Interannual climate variability in South America: impacts on seasonal precipitation, extreme events, and possible effects of climate change
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- Grimm, A.M. Stoch Environ Res Risk Assess (2011) 25: 537. doi:10.1007/s00477-010-0420-1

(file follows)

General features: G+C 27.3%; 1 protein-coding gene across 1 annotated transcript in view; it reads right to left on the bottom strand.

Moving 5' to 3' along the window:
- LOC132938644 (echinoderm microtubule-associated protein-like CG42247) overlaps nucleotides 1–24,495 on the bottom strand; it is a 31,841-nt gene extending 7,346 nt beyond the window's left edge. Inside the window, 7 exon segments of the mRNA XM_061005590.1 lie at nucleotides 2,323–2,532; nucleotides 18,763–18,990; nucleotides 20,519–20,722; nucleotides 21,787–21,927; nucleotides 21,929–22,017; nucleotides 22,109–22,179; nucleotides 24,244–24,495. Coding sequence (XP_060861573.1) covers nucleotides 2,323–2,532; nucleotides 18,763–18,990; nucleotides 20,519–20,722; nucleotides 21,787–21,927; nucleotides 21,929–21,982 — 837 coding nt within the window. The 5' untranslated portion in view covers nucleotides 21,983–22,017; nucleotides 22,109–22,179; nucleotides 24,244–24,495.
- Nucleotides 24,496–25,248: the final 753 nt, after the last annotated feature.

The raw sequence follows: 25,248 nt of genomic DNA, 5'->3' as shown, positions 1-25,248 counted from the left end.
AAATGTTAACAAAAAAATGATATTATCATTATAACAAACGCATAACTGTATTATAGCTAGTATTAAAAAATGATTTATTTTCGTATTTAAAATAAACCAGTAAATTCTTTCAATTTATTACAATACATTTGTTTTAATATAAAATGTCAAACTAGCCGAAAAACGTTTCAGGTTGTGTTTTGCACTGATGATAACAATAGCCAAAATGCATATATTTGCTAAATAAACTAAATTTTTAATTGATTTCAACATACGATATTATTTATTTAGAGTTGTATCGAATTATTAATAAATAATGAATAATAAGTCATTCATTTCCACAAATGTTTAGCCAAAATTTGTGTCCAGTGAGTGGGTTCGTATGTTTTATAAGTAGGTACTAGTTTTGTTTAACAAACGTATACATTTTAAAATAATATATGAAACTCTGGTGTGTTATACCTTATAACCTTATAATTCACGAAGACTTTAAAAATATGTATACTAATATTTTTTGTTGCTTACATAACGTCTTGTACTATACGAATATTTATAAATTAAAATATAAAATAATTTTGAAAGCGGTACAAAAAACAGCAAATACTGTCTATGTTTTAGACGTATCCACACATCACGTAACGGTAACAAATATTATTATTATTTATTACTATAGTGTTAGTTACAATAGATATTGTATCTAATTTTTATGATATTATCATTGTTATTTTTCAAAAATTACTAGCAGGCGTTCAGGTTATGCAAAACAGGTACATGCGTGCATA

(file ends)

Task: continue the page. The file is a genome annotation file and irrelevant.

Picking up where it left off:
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Interannual variability is an important modulator of synoptic and intraseasonal variability in South America. This paper seeks to characterize the main modes of interannual variability of seasonal precipitation and some associated mechanisms. The impact of this variability on the frequency of extreme rainfall events and the possible effect of anthropogenic climate change on this variability are reviewed. The interannual oscillations of the annual total precipitation are mainly due to the variability in austral autumn and summer. While autumn is the dominant rainy season in the northern part of the continent, where the variability is highest (especially in the northeastern part), summer is the rainy season over most of the continent, thanks to a summer monsoon regime. In the monsoon season, the strongest variability occurs near the South Atlantic Convergence Zone (SACZ), which is one of the most important features of the South American monsoon system. In all seasons but summer, the most important source of variability is ENSO (El Niño Southern Oscillation), although ENSO shows a great contribution also in summer. The ENSO impact on the frequency of extreme precipitation events is also important in all seasons, being generally even more significant than the influence on seasonal rainfall totals. Climate change associated with increasing emission of greenhouse gases shows potential to impact seasonal amounts of precipitation in South America, but there is still great uncertainty associated with the projected changes, since there is not much agreement among the models’ outputs for most regions in the continent, with the exception of southeastern South America and southern Andes. Climate change can also impact the natural variability modes of seasonal precipitation associated with ENSO.